I really like creative dimensional signage. I've said this many times before. Signage like the stuff at Disney World, Universal, and all the other imaginative theme parks. I often spend hours looking at images online, or vacation photos from the past. In fact, my good friend Joe at Christoff Creations and I went on a road trip 2 years ago to Disney world just to photograph the amazing displays and signage. All of it is very valuable reference material. That being said, I am always thinking up new things to fabricate as samples. I am a big believer in making samples of the things you WANT to make more of. Why make samples of the things you don't want to make? I have started a new sign sample that I will cart around with me to different events, as well as display in the shop. I decided to make a sign for 'Pelican's Landing Marina'. I don't know if this place exists or not, but I sure like the name! This will be a 'woodgrain' sign made with the same technique in the post tutorial I just did. I also decided it would be neat to have a pelican sitting in a nest he built on the top of the sign. So I got to work building the pelican and nest in Hexagon. I didn't need to model any textures in Hexagon, as they are WAY to easy to add later in Aspire.
After a short while, I had all the bird parts machined and glued up. I spent about an hour with the dremel, shaping the seams on the nest and adding the undercuts to the wings, etc. Off to primer!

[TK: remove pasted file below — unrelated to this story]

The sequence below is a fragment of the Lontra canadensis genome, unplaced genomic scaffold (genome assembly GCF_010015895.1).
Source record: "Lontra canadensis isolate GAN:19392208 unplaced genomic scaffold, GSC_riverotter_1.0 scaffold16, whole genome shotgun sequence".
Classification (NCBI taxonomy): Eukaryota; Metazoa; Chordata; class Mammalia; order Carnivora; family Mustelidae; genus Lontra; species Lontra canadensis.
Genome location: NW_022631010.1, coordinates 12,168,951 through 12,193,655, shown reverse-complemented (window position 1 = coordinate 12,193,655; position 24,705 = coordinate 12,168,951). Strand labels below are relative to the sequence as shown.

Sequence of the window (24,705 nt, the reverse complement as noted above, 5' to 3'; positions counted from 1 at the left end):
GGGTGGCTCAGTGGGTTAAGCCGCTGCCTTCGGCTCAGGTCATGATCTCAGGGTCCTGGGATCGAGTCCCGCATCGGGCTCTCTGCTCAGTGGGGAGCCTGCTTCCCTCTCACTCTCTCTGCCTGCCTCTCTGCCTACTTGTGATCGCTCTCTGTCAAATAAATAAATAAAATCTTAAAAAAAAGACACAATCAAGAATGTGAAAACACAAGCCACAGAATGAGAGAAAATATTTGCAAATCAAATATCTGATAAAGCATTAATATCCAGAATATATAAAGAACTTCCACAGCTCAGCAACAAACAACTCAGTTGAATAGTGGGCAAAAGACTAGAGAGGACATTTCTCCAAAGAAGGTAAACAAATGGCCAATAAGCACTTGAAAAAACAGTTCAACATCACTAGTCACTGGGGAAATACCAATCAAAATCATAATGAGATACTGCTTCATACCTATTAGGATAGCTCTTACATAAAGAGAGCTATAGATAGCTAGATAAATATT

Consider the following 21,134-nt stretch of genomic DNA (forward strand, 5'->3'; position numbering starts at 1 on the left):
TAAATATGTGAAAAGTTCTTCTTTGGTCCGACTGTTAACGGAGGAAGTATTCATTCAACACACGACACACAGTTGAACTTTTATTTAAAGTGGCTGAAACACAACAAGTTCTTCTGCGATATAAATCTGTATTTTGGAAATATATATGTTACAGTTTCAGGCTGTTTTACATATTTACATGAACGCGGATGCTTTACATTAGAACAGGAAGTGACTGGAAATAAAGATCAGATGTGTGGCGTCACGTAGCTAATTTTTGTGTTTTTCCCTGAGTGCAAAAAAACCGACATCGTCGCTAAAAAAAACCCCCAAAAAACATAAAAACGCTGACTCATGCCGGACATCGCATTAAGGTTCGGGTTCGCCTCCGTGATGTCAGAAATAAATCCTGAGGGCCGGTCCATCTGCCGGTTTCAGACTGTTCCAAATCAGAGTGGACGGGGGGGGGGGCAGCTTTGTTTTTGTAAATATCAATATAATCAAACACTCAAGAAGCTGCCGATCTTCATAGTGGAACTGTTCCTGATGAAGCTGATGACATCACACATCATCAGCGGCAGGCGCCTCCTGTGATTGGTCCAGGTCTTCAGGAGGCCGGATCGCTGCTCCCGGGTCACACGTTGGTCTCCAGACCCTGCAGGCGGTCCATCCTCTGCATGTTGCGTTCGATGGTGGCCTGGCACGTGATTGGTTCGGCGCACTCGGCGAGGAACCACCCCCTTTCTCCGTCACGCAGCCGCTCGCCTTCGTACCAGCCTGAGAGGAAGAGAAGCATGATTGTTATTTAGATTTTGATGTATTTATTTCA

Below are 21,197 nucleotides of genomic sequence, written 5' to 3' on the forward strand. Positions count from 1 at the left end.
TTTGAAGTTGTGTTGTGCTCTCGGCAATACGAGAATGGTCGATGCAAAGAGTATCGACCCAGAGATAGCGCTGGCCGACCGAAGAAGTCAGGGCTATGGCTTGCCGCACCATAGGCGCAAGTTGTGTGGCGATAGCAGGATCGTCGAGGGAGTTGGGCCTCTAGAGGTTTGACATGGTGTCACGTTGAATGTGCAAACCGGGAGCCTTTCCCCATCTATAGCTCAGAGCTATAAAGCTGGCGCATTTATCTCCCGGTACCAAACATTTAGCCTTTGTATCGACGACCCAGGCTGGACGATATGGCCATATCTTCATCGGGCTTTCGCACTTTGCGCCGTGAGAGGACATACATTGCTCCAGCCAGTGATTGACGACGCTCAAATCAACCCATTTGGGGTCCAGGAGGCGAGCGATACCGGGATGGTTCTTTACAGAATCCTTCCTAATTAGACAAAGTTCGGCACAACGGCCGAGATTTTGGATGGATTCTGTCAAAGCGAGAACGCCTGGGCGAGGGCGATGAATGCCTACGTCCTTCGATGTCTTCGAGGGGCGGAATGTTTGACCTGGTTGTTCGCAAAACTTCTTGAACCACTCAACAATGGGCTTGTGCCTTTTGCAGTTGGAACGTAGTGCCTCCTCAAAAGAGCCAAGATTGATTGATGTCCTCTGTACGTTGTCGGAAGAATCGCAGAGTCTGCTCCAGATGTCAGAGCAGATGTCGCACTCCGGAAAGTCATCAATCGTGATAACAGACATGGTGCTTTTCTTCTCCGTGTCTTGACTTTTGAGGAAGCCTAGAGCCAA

On another note, I was at the store tonight that we did this sign for a couple of years ago. Still looks pretty good. This was type 3 eps foam, hardcoated with urethane.
Tomorrow we start fabricating a shark cage for a print add. They only need 2 walls for the shot, so I assume there wont be any sharks in with the diver. :) This shoots on Tuesday, so we are good on time. Which is good for a change
When I lent my services to a collegue who was working on a film about 12 years ago, I was introduced to the world of cnc. I remember watching this huge machining centre milling out a slab of mdf and turning it into a fantastic set of gears. I knew that it would have taken me hours to achieve the same thing with traditional power tools. I decided then that I would invest in a cnc router for my own business Oxenham Design. At that time I could turn on a computer, but even to check email seemed like a crazy set of operations. I persevered and learned every piece of relevant software I could get my hands on. I am now fortunate enough to be using Vectric's ASPIRE software, and Techno cnc routers, which has helped us to create some amazing projects, both in part, or in full. I thought that this blog would be a great place to share "behind the scenes" adventures with the software, materials and equipment we use, as well as the projects we build.